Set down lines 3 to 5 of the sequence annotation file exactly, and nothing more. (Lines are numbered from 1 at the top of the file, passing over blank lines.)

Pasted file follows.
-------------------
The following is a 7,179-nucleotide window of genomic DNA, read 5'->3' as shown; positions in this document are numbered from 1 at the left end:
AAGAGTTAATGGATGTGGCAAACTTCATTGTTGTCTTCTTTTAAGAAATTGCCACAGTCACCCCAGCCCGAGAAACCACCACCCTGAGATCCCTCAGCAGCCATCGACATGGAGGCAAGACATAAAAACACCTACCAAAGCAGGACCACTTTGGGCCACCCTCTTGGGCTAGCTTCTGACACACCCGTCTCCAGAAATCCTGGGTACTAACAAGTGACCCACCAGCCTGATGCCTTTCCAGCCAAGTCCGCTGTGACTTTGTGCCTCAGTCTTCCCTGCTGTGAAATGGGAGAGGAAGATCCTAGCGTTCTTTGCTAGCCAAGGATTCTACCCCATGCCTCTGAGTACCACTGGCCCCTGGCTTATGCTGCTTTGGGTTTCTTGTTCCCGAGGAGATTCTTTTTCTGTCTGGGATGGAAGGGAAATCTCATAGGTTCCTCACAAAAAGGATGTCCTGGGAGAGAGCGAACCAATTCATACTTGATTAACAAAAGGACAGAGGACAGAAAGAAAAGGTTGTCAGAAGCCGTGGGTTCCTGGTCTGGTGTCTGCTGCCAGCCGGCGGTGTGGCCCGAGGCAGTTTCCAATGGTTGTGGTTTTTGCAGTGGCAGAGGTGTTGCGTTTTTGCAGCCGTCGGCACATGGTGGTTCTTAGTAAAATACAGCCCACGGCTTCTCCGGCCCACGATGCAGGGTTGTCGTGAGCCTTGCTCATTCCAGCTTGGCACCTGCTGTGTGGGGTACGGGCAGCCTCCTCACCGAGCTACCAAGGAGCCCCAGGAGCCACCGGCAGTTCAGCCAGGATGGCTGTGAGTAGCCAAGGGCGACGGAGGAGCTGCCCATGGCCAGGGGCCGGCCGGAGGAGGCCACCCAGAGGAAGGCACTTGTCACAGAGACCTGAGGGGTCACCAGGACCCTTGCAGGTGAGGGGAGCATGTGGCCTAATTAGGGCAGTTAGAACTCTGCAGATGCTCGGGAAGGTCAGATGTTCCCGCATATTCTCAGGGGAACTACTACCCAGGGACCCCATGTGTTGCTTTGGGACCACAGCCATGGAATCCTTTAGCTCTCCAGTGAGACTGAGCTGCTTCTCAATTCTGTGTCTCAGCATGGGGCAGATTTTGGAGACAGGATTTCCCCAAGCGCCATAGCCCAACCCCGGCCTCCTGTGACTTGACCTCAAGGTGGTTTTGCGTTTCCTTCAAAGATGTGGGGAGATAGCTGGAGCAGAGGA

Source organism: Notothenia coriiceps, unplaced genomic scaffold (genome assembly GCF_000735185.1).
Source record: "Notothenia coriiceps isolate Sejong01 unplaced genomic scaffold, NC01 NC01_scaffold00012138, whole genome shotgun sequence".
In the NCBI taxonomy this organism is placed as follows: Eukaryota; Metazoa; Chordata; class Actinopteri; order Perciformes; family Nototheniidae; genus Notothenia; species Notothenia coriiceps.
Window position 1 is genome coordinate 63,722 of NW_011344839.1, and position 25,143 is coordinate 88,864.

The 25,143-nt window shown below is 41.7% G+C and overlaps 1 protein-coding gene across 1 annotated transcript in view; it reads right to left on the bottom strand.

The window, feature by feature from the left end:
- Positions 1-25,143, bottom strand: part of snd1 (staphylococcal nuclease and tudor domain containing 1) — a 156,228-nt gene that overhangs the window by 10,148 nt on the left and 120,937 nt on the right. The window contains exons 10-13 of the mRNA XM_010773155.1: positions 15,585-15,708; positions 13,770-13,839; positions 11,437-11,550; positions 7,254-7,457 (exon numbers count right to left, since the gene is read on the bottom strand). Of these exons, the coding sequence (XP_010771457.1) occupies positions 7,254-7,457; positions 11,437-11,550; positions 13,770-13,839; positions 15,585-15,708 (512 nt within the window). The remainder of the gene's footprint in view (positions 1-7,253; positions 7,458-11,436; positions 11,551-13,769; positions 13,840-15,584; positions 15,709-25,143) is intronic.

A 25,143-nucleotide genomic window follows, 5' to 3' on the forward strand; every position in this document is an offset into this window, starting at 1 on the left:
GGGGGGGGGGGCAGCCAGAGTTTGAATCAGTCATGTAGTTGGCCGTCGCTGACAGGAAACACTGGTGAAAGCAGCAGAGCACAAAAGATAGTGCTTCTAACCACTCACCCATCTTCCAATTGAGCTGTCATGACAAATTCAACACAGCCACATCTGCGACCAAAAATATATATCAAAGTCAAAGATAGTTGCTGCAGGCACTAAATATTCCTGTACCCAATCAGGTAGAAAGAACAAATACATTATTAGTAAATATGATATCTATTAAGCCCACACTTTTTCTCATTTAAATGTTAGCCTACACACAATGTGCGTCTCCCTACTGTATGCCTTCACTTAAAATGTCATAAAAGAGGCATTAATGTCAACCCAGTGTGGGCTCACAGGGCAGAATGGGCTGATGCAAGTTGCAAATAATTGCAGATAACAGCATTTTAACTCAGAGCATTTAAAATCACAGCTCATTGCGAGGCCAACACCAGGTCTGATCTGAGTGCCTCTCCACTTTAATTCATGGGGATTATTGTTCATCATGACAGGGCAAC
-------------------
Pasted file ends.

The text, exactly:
Source organism: Notothenia coriiceps, unplaced genomic scaffold (genome assembly GCF_000735185.1).
Source record: "Notothenia coriiceps isolate Sejong01 unplaced genomic scaffold, NC01 NC01_scaffold00012138, whole genome shotgun sequence".
In the NCBI taxonomy this organism is placed as follows: Eukaryota; Metazoa; Chordata; class Actinopteri; order Perciformes; family Nototheniidae; genus Notothenia; species Notothenia coriiceps.